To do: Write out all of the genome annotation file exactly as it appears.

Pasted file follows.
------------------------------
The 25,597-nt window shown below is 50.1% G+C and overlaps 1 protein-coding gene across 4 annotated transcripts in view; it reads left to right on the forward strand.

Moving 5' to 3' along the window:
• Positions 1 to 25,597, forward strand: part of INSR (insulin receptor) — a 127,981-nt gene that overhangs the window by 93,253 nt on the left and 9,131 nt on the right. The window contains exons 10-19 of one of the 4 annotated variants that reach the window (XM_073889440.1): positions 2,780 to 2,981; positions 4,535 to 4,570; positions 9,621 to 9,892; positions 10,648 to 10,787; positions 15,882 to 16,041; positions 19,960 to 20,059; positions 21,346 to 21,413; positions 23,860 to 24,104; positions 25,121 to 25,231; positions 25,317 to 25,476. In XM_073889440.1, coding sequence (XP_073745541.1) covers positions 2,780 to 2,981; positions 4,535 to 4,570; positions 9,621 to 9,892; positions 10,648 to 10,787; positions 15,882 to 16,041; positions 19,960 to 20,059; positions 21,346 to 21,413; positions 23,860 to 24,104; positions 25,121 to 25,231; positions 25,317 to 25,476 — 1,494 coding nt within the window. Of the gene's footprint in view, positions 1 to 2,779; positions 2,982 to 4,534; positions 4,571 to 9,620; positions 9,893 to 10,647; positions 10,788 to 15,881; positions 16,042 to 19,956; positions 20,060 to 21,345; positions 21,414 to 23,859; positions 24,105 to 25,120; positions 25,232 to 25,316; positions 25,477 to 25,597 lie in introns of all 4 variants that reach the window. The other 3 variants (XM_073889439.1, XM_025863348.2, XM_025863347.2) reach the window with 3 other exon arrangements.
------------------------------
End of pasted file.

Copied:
The 25,597-nt window shown below is 50.1% G+C and overlaps 1 protein-coding gene across 4 annotated transcripts in view; it reads left to right on the forward strand.

Moving 5' to 3' along the window:
• Positions 1 to 25,597, forward strand: part of INSR (insulin receptor) — a 127,981-nt gene that overhangs the window by 93,253 nt on the left and 9,131 nt on the right. The window contains exons 10-19 of one of the 4 annotated variants that reach the window (XM_073889440.1): positions 2,780 to 2,981; positions 4,535 to 4,570; positions 9,621 to 9,892; positions 10,648 to 10,787; positions 15,882 to 16,041; positions 19,960 to 20,059; positions 21,346 to 21,413; positions 23,860 to 24,104; positions 25,121 to 25,231; positions 25,317 to 25,476. In XM_073889440.1, coding sequence (XP_073745541.1) covers positions 2,780 to 2,981; positions 4,535 to 4,570; positions 9,621 to 9,892; positions 10,648 to 10,787; positions 15,882 to 16,041; positions 19,960 to 20,059; positions 21,346 to 21,413; positions 23,860 to 24,104; positions 25,121 to 25,231; positions 25,317 to 25,476 — 1,494 coding nt within the window. Of the gene's footprint in view, positions 1 to 2,779; positions 2,982 to 4,534; positions 4,571 to 9,620; positions 9,893 to 10,647; positions 10,788 to 15,881; positions 16,042 to 19,956; positions 20,060 to 21,345; positions 21,414 to 23,859; positions 24,105 to 25,120; positions 25,232 to 25,316; positions 25,477 to 25,597 lie in introns of all 4 variants that reach the window. The other 3 variants (XM_073889439.1, XM_025863348.2, XM_025863347.2) reach the window with 3 other exon arrangements.